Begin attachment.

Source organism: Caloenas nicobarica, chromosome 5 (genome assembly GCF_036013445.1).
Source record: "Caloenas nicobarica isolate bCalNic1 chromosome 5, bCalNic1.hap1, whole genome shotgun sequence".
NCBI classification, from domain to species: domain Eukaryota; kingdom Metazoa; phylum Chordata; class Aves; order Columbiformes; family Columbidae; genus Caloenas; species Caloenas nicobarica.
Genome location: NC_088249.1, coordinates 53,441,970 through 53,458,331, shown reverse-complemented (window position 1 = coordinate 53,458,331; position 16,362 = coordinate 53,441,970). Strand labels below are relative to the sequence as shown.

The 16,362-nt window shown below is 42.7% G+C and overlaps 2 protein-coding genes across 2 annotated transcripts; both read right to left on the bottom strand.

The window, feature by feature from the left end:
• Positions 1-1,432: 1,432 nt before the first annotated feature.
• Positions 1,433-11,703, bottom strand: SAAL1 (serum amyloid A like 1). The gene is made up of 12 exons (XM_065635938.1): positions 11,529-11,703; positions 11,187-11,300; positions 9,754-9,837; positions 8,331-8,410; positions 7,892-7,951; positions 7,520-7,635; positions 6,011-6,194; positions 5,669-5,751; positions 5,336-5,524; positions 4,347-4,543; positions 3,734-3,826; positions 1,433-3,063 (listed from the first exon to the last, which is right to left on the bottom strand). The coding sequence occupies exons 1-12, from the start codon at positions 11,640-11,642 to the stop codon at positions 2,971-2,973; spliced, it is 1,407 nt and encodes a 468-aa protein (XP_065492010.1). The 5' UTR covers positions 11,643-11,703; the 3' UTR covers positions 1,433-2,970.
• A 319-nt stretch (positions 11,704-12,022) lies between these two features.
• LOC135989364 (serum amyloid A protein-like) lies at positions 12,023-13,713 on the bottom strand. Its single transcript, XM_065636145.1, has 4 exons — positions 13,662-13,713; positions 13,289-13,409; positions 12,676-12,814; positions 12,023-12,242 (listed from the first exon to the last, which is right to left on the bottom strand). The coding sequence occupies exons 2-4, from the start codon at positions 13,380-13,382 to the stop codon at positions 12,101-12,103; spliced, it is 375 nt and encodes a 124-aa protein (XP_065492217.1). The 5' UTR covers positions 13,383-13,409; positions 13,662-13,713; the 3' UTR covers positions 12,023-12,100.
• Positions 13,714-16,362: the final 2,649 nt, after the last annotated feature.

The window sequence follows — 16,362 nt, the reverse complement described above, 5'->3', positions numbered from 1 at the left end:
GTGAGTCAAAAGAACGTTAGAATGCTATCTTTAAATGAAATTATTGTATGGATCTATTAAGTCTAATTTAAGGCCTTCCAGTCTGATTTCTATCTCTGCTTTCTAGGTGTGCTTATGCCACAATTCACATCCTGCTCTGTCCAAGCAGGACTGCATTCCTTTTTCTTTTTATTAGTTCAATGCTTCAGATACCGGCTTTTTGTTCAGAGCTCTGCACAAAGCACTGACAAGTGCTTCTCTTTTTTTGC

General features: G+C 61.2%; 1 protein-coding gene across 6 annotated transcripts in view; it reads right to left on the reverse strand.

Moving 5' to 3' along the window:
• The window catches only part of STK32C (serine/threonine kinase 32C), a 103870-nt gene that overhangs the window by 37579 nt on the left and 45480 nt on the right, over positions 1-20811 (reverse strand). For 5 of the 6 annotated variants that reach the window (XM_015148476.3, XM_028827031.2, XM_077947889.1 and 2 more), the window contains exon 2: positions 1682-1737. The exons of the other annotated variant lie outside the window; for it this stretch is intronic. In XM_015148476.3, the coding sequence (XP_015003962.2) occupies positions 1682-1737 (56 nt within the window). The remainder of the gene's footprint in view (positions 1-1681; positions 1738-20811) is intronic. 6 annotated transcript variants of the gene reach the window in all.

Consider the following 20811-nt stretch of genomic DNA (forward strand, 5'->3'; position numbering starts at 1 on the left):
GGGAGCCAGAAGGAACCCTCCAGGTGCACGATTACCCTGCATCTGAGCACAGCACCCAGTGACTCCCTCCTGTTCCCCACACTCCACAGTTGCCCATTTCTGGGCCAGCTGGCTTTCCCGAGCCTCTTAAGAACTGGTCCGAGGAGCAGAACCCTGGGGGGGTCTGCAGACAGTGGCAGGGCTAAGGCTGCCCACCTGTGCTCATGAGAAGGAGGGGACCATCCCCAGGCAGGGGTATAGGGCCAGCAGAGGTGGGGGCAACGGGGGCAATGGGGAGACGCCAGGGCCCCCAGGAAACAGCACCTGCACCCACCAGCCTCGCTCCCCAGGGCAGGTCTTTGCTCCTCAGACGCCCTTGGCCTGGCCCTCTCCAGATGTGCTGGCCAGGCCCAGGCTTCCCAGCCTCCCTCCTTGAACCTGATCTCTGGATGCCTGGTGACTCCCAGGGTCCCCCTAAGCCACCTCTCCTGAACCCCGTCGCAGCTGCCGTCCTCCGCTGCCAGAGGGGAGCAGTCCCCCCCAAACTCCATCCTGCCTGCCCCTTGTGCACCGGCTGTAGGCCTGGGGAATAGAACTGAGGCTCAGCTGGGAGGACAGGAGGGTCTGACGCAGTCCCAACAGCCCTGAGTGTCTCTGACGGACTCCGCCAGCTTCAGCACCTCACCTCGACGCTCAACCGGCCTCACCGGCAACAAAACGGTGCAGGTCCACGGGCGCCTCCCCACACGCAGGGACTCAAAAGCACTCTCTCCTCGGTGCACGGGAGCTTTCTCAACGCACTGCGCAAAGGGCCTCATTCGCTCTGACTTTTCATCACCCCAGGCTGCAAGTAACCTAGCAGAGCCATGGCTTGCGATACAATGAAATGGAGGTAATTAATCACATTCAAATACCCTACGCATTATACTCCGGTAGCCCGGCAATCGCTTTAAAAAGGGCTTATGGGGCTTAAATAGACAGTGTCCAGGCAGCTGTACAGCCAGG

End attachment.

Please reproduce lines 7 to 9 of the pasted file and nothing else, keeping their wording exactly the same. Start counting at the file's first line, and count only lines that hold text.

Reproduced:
• Positions 1-1,432: 1,432 nt before the first annotated feature.
• Positions 1,433-11,703, bottom strand: SAAL1 (serum amyloid A like 1). The gene is made up of 12 exons (XM_065635938.1): positions 11,529-11,703; positions 11,187-11,300; positions 9,754-9,837; positions 8,331-8,410; positions 7,892-7,951; positions 7,520-7,635; positions 6,011-6,194; positions 5,669-5,751; positions 5,336-5,524; positions 4,347-4,543; positions 3,734-3,826; positions 1,433-3,063 (listed from the first exon to the last, which is right to left on the bottom strand). The coding sequence occupies exons 1-12, from the start codon at positions 11,640-11,642 to the stop codon at positions 2,971-2,973; spliced, it is 1,407 nt and encodes a 468-aa protein (XP_065492010.1). The 5' UTR covers positions 11,643-11,703; the 3' UTR covers positions 1,433-2,970.
• A 319-nt stretch (positions 11,704-12,022) lies between these two features.